ADN-to-MSN Programs

A growing number of nursing schools offer online ADN-to-MSN programs for nurses with an associate degree in nursing. These programs, often called RN-to-MSN programs, require a current, unencumbered RN license to gain admission. Applicants also provide proof of an ADN degree that meets the program's minimum GPA requirement. During the application process, some ADN-to-MSN programs ask for test scores, letters of recommendation, a resume, and a statement of purpose.

During an ADN-to-MSN program, nursing students complete curriculum and clinical requirements. Most programs begin with undergraduate-level coursework, and some grant a BSN to nursing students as they complete the MSN prerequisites. Once students enter the MSN program, they choose a specialization and complete graduate-level coursework. MSN programs also include clinical hours to build the skills required for advanced practice roles.

Students who choose an online ADN-to-MSN program often continue working as nurses while earning their degree. Online programs offer flexible options, including asynchronous classes that do not require set class meeting times, to meet the variable schedule of working nurses. Nursing students also choose between full-time, part-time, or accelerated schedules, depending on their workload and how long they want to spend in the MSN program.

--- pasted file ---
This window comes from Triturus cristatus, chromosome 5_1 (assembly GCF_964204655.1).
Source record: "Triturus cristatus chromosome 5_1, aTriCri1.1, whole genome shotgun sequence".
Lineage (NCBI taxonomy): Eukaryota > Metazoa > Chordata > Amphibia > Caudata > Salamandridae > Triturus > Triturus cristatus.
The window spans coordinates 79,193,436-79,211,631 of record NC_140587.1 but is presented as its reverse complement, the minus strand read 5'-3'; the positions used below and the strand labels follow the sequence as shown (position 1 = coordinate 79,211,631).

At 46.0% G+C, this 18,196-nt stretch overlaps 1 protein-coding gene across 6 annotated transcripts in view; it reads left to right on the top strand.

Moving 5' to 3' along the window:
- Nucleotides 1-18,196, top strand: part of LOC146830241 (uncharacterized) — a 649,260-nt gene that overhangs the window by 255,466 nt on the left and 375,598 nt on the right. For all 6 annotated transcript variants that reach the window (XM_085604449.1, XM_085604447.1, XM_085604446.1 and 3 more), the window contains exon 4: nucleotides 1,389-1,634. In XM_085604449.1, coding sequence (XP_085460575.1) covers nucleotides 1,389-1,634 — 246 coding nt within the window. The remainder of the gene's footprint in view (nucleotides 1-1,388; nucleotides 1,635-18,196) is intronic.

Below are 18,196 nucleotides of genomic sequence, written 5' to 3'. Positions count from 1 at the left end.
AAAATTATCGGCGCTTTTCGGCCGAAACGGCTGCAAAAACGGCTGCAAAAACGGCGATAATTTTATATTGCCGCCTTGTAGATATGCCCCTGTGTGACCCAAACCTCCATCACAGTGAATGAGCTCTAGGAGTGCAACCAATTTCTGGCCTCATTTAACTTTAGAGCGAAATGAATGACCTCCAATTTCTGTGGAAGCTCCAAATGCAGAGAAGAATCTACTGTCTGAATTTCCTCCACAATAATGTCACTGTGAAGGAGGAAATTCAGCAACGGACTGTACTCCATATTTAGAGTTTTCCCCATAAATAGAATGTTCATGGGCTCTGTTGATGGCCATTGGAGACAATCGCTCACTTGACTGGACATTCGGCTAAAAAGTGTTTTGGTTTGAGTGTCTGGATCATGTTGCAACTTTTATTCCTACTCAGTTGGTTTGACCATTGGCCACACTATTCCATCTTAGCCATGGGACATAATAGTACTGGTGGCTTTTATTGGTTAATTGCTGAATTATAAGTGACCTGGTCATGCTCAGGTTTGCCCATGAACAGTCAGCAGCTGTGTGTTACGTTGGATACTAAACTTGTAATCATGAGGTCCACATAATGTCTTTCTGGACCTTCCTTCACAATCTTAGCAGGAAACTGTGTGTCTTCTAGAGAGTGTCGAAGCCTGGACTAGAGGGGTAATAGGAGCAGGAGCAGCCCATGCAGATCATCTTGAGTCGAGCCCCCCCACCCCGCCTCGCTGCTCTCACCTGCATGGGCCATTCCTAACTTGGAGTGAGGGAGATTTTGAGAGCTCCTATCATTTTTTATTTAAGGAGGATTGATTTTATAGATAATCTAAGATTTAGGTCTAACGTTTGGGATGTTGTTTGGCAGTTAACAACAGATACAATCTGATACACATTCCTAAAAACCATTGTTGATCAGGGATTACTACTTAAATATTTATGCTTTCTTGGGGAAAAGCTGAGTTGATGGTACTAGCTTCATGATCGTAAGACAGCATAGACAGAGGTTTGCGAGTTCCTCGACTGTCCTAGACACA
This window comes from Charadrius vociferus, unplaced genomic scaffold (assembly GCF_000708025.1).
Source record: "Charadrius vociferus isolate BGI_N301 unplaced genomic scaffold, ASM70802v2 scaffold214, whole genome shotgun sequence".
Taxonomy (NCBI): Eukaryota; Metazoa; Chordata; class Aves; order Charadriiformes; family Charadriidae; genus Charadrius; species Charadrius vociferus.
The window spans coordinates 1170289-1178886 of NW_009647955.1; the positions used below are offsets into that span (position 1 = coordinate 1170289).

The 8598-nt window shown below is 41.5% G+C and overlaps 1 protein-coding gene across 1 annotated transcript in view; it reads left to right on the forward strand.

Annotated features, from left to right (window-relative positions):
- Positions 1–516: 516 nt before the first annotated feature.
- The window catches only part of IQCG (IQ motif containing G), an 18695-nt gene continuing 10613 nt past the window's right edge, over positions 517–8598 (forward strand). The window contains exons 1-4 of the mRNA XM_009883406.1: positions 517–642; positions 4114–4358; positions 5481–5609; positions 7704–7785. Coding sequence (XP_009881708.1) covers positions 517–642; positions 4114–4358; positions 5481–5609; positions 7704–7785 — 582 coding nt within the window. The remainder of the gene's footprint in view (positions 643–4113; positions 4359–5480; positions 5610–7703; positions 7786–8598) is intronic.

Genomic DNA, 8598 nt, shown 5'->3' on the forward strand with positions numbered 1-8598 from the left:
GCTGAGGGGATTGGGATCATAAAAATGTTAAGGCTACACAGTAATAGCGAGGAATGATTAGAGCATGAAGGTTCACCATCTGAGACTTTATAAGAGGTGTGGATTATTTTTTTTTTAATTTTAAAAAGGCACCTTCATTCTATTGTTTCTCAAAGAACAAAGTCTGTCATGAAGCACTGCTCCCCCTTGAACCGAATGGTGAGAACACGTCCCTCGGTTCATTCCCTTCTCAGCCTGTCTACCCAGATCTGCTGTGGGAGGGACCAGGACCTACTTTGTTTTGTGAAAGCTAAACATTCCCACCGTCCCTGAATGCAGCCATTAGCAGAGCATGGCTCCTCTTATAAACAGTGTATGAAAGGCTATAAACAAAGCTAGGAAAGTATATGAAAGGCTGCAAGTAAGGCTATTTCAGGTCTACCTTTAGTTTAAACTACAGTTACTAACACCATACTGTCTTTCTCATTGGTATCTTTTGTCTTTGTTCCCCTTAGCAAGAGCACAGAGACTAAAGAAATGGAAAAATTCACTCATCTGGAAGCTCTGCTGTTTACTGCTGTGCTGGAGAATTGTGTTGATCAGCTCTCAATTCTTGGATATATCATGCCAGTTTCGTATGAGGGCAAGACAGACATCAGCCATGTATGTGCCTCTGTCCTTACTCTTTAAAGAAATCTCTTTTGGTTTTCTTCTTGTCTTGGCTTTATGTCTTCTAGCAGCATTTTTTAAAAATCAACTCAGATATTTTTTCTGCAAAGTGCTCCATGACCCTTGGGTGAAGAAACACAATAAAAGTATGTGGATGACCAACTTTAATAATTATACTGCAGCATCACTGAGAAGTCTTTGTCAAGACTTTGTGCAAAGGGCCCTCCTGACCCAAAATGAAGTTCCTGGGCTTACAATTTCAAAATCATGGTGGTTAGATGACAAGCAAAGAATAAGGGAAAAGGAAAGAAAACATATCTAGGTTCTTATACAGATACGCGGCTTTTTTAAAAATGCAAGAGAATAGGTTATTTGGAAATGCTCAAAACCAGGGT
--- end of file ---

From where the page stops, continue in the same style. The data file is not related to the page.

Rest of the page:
ASN-to-MSN Programs

Nurses with an associate of science in nursing and an RN license qualify for ASN-to-MSN programs. Most programs that offer an RN-to-MSN program admit nurses with any type of associate degree in nursing, including the ASN. The typical admission requirements for an ASN-to-MSN program include a current, unencumbered RN license, an associate degree in nursing, and a minimum 3.0 GPA. Some programs also require test scores, letters of recommendation, a statement of purpose, or a resume.